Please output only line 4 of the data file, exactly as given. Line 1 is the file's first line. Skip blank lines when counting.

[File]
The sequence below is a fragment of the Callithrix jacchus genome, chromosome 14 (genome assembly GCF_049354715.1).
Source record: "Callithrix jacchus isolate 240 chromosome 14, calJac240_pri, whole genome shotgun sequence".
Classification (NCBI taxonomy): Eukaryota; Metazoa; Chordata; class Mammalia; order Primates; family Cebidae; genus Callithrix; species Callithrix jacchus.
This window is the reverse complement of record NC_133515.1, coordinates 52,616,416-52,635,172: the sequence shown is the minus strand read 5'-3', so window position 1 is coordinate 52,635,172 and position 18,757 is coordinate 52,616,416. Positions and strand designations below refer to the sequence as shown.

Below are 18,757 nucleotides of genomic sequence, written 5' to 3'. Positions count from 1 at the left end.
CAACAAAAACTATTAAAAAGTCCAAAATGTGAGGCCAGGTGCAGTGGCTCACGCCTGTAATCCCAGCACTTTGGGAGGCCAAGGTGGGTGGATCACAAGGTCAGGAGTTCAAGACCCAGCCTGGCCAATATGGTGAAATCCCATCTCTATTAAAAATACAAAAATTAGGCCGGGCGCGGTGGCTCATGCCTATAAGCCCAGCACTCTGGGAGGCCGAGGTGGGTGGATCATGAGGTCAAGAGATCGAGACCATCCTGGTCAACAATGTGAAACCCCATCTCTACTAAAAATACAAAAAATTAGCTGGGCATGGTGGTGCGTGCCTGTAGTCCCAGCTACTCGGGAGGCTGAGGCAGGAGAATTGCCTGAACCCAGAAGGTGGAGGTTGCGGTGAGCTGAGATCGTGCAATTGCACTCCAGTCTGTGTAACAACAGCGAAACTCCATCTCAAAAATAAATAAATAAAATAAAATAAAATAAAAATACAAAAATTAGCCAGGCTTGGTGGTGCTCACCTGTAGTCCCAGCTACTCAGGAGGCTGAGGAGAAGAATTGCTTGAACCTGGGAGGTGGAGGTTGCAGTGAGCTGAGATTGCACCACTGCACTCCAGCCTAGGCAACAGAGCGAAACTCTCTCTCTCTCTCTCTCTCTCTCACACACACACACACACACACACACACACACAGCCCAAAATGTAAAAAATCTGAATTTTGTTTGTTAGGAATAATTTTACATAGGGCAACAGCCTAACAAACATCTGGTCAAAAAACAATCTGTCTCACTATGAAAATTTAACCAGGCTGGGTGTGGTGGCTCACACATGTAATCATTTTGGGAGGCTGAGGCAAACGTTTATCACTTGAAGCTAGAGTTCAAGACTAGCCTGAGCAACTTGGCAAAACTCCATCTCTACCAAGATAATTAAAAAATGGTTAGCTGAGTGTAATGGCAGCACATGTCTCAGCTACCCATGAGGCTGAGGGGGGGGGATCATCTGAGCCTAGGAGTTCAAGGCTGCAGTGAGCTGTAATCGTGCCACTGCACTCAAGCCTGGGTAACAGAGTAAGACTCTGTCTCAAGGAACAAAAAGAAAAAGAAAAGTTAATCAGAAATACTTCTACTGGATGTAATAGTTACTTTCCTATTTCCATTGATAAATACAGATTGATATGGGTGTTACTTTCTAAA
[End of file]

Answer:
This window is the reverse complement of record NC_133515.1, coordinates 52,616,416-52,635,172: the sequence shown is the minus strand read 5'-3', so window position 1 is coordinate 52,635,172 and position 18,757 is coordinate 52,616,416. Positions and strand designations below refer to the sequence as shown.